Powerful Americans are beginning to listen to Farea al-Muslimi, a 23-year-old, California-educated Yemeni who wants to stop the drone strikes in his country. Including some in the White House.
Danger Room has confirmed that before he leaves Washington D.C. on Friday, al-Muslimi will meet with White House officials to tell them what he told a Senate subcommittee yesterday: CIA and military drone strikes are strengthening al-Qaida’s Yemeni affiliate and making average Yemenis hate America.
“He will meet with a working-level expert on Yemen policy,” a White House official confirms, declining to provide the name of the official or the time of the meeting. In other words, he shouldn’t count on an Oval Office sit-down with the President — or even a quick meet with Obama’s chief counterterrorism adviser Lisa Monaco. And the meeting isn’t a response to al-Muslimi’s testimony yesterday.
But there’s buzz now around al-Muslimi, a Sana’a-based freelance writer on public policy. …
Obama administration bypasses CISPA by secretly allowing Internet surveillance
Scared that CISPA might pass? The federal government is already using a secretive cybersecurity program to monitor online traffic and enforce CISPA-like data sharing between Internet service providers and the Department of Defense.
The Electronic Privacy Information Center has obtained over 1,000 pages of documents pertaining to the United States government’s use of a cybersecurity program after filing a Freedom of Information Act request, and CNET reporter Declan McCullagh says those pages show how the Pentagon has secretly helped push for increased Internet surveillance.
“Senior Obama administration officials have secretly authorized the interception of communications carried on portions of networks operated by AT&T and other Internet service providers, a practice that might otherwise be illegal under federal wiretapping laws,” McCullagh writes. …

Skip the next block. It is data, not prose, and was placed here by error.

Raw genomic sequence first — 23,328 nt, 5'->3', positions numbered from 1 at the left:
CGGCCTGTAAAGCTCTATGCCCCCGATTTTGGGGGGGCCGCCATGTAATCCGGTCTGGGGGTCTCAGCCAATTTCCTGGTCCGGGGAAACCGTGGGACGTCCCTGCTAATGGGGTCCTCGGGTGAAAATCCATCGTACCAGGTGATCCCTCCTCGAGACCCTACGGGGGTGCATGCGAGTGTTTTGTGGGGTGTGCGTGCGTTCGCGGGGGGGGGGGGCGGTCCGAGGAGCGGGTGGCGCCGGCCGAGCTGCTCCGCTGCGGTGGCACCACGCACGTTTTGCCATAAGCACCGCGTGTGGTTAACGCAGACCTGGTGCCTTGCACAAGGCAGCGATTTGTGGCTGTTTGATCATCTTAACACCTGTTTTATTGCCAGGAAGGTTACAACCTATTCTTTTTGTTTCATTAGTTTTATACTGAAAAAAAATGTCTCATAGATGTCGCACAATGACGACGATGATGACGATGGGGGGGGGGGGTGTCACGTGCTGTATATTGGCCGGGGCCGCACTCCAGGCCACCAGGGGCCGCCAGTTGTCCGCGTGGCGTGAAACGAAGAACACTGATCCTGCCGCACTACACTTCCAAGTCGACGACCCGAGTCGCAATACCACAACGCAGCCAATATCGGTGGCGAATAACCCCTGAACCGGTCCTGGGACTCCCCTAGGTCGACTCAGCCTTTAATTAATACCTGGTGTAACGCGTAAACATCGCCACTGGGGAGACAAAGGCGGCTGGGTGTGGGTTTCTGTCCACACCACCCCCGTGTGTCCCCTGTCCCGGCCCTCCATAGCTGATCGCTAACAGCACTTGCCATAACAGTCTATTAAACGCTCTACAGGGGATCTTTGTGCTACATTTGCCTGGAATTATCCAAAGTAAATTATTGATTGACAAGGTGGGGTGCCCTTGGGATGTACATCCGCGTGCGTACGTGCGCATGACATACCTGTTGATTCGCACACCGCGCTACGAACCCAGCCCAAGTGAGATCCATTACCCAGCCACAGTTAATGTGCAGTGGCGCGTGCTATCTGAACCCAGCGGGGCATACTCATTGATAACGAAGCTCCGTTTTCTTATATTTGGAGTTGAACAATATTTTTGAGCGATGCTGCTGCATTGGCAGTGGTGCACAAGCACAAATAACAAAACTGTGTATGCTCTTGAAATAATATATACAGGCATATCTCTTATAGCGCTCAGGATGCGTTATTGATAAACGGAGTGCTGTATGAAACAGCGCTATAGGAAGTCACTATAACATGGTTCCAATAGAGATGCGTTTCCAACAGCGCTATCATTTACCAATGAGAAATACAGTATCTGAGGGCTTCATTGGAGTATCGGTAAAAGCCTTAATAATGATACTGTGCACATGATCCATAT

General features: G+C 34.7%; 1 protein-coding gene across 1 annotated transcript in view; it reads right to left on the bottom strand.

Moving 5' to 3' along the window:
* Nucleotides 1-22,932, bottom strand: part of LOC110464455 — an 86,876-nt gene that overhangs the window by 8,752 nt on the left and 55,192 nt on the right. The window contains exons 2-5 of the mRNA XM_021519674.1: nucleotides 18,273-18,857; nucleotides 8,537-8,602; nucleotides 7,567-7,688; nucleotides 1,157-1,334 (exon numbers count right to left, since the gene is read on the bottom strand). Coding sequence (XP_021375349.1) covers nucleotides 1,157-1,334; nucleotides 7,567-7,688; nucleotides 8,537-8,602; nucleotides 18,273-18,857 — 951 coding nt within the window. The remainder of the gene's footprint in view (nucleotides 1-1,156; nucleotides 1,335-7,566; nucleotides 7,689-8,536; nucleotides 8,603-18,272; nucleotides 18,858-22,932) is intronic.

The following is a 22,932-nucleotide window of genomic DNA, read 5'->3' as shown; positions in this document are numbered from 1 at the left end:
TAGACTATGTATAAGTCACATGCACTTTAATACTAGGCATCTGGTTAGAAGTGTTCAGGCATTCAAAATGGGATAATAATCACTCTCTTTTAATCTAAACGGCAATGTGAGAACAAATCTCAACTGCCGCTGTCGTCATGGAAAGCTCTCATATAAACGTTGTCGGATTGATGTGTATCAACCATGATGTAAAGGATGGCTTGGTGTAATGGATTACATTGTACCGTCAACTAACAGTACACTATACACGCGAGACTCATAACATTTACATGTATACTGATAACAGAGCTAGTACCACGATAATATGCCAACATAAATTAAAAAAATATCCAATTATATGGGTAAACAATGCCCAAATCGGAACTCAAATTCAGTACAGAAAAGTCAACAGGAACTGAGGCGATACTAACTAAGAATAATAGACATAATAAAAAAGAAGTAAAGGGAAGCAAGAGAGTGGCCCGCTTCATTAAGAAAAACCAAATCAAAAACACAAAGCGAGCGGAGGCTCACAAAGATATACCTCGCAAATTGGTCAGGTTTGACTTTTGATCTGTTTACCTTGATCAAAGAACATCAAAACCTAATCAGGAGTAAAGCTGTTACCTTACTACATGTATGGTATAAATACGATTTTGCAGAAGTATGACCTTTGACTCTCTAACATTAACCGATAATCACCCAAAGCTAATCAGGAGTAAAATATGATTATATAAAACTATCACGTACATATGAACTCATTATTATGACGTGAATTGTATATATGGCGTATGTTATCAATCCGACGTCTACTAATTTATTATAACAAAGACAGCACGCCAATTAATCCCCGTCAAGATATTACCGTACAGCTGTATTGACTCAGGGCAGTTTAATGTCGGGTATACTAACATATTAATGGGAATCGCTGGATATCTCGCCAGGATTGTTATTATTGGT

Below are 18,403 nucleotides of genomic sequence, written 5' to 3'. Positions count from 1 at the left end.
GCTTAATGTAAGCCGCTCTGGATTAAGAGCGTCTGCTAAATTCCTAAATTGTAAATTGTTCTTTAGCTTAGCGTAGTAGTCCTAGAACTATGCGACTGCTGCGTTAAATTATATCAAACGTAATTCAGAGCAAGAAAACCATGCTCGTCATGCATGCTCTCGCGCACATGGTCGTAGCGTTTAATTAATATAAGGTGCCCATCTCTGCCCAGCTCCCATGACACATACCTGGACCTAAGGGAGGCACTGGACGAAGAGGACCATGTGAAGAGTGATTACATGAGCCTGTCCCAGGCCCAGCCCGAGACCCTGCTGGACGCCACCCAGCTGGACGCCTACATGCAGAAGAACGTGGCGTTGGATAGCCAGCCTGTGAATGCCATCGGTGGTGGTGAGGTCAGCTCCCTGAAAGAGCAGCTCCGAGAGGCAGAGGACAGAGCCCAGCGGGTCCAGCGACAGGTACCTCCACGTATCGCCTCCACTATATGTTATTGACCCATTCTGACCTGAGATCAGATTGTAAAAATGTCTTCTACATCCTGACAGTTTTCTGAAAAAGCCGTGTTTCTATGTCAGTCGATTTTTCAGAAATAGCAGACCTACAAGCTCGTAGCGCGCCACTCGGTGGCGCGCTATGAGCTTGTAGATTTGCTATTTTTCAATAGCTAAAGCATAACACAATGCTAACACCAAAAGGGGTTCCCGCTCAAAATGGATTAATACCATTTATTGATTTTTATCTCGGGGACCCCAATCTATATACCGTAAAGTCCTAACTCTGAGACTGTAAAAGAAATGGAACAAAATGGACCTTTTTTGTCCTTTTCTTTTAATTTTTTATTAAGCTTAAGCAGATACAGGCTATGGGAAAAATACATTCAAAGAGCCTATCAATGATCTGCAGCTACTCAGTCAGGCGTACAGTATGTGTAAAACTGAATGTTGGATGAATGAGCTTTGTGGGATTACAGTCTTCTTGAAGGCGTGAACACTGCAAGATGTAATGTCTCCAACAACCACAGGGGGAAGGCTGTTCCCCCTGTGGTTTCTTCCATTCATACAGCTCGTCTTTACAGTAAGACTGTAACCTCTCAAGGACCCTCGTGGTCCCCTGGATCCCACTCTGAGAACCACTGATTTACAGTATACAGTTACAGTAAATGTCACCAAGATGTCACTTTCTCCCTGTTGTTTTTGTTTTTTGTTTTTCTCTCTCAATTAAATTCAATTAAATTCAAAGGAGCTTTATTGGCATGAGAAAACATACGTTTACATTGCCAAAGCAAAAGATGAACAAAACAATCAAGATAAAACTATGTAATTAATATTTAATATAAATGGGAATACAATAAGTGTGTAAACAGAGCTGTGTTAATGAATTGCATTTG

In these poignant words from Guantánamo, Shaker Aamer reveals exclusively to the Observer the pain of being separated from his family for 12 years
ONE man here weighs just 77 pounds. Another, 98. Last thing I knew, I weighed 132, but that was a month ago.
I’ve been on a hunger strike since Feb. 10 and have lost well over 30 pounds. I will not eat until they restore my dignity.
I’ve been detained at Guantánamo for 11 years and three months. I have never been charged with any crime. I have never received a trial.
I could have been home years ago — no one seriously thinks I am a threat — but still I am here. Years ago the military said I was a “guard” for Osama bin Laden, but this was nonsense, like something out of the American movies I used to watch. They don’t even seem to believe it anymore. But they don’t seem to care how long I sit here, either. …
President Barack Obama is trying to solve big problems in his proposed 2014 budget. His efforts to curtail entitlement spending have gotten most of the headlines. But he also seems determined to complete the U.S. Department of Homeland Security’s new headquarters, the largest federal construction project since the Pentagon rose in the 1940s. The cost: $3.9 billion. …
A moment’s reflection is enough to understand why intellectually honest people should shun the loaded metaphor.